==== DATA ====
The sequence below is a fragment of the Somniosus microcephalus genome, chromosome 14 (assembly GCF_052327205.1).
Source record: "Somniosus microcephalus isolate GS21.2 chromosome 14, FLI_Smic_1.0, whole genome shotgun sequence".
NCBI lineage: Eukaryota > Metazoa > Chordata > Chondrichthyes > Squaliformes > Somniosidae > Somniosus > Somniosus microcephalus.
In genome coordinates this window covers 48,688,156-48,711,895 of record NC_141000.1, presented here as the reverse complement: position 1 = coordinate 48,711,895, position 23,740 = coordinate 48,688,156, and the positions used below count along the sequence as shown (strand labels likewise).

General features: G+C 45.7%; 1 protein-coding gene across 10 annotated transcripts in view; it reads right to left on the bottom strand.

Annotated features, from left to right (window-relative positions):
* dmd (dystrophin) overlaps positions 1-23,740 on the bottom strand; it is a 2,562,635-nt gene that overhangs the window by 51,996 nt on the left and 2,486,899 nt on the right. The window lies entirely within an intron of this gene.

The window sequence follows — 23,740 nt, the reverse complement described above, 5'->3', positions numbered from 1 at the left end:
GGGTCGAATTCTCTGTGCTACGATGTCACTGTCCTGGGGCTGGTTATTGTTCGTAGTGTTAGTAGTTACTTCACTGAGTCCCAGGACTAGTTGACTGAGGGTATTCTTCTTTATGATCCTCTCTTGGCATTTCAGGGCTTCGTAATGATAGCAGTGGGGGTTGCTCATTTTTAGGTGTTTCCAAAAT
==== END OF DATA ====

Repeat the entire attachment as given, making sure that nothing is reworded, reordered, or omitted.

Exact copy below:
The sequence below is a fragment of the Somniosus microcephalus genome, chromosome 14 (assembly GCF_052327205.1).
Source record: "Somniosus microcephalus isolate GS21.2 chromosome 14, FLI_Smic_1.0, whole genome shotgun sequence".
NCBI lineage: Eukaryota > Metazoa > Chordata > Chondrichthyes > Squaliformes > Somniosidae > Somniosus > Somniosus microcephalus.
In genome coordinates this window covers 48,688,156-48,711,895 of record NC_141000.1, presented here as the reverse complement: position 1 = coordinate 48,711,895, position 23,740 = coordinate 48,688,156, and the positions used below count along the sequence as shown (strand labels likewise).

General features: G+C 45.7%; 1 protein-coding gene across 10 annotated transcripts in view; it reads right to left on the bottom strand.

Annotated features, from left to right (window-relative positions):
* dmd (dystrophin) overlaps positions 1-23,740 on the bottom strand; it is a 2,562,635-nt gene that overhangs the window by 51,996 nt on the left and 2,486,899 nt on the right. The window lies entirely within an intron of this gene.

The window sequence follows — 23,740 nt, the reverse complement described above, 5'->3', positions numbered from 1 at the left end:
GGGTCGAATTCTCTGTGCTACGATGTCACTGTCCTGGGGCTGGTTATTGTTCGTAGTGTTAGTAGTTACTTCACTGAGTCCCAGGACTAGTTGACTGAGGGTATTCTTCTTTATGATCCTCTCTTGGCATTTCAGGGCTTCGTAATGATAGCAGTGGGGGTTGCTCATTTTTAGGTGTTTCCAAAAT